Virtual event

Impact of climate change on health at center of virtual event by 4RG, Peterborough Public Health – Peterborough

Peterborough Health and Environmental Advocates will host an online session next week focusing on the health effects of climate change.

The Monday, November 14 virtual event, titled “Climate Change Affects Your Health: A Climate Change Awareness Event,” is being hosted by 4RG (For Our Petitchilden) and Peterborough Public Health. The keynote speaker will be Drew Monkman, naturalist, three-time novelist, columnist and environmental education advocate.

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“I often wonder why some people develop a passion for wildlife, the outdoors and the protection of natural spaces, while others are indifferent at best,” he said.

“If children have no real understanding or knowledge of the natural world around them, how will they be able to develop a sense of what is lost?”

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He will be joined by the regional health office’s medical officer of health, Dr Thomas Piggott, who says the climate emergency is “already impacting us locally”.

“The storm that hit our region in May this year was a tragic event that was likely the result of climate change having a wider impact on the frequency and severity of storms,” ​​he said. “The November 14 event is an opportunity to learn about climate events that have already happened, predicted futures, and to raise awareness of how these can impact our health.”


Click to play the video: 'How does climate change affect our health?'


How does climate change impact our health?


Piggott and Peterborough Public Health are prioritizing adaptation strategies to reduce the health impacts of climate change on the community. This includes helping our most vulnerable residents prepare for climate change.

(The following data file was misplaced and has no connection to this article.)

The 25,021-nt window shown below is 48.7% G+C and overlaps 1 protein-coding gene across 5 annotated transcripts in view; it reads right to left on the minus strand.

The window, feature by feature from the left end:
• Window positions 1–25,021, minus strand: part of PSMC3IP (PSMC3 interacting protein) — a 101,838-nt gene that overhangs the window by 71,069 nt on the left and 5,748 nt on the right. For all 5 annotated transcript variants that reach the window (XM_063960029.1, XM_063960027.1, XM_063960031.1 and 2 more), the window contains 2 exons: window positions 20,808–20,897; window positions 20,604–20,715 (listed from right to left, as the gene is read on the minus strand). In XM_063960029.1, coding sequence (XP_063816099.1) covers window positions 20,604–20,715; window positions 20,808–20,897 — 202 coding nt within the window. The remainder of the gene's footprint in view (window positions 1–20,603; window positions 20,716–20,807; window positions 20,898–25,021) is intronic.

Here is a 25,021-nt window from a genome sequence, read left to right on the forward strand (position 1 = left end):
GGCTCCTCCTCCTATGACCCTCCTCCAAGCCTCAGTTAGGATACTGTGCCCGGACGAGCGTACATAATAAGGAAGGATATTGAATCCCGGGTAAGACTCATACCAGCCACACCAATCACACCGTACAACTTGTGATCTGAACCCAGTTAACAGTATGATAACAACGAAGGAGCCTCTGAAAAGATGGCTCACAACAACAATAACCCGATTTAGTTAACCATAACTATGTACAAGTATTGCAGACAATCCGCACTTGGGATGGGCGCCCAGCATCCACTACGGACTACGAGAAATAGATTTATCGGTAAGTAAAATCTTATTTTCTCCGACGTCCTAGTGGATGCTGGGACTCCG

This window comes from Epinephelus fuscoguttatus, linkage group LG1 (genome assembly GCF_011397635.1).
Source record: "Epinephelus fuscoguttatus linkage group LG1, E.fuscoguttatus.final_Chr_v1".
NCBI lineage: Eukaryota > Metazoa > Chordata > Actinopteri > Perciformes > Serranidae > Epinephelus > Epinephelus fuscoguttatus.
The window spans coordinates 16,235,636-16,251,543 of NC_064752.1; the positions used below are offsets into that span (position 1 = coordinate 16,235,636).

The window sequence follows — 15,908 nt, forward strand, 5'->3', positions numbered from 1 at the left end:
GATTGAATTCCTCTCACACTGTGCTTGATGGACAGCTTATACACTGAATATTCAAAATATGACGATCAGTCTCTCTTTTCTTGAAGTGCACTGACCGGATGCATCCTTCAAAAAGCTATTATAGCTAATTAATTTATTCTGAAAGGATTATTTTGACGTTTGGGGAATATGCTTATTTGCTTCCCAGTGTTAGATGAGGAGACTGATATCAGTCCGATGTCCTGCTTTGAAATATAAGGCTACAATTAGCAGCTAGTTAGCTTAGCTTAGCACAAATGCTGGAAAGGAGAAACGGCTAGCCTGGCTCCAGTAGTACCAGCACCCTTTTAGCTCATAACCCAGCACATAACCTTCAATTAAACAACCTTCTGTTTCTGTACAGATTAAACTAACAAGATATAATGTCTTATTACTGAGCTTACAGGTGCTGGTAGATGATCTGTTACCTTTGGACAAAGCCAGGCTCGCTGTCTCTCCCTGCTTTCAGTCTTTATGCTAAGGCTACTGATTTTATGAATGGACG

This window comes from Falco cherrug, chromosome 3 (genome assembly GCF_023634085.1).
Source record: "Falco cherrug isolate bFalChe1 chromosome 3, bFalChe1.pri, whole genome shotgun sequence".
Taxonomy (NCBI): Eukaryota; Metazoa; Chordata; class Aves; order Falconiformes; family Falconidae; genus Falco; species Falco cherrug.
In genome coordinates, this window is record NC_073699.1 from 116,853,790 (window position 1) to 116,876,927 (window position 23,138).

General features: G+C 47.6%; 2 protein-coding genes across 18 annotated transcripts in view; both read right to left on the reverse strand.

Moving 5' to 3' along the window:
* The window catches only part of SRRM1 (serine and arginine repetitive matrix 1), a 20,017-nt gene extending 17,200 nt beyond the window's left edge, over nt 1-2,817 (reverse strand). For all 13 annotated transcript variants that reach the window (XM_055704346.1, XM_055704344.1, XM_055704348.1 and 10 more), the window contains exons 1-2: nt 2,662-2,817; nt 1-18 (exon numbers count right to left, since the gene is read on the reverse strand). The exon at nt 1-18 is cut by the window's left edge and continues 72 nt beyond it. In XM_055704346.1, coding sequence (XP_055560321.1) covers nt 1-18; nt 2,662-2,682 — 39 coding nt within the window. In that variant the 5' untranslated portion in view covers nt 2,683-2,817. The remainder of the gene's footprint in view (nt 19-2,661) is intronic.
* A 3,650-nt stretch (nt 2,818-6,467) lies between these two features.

Among Pigott’s previous professional experiences, he was a Medical Officer of Health in Labrador.

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“In the North, people, especially indigenous communities, have been alarmed by the impacts of climate change,” he said. “One of the most noticeable changes is the thinning of the sea ice.”

He notes that the impacts of climate change go beyond hazardous weather events.

“Climate change will lead to more vector-borne diseases, cancers, and heart and respiratory diseases, to name a few,” he said. “These changes are not fixed yet. However, there is hope if we work quickly to prevent further change and adapt to the changes already underway.

The event will begin at 7 p.m. To register, visit the eventbrite.ca link for the event. Questions can be submitted during registration for presenters.

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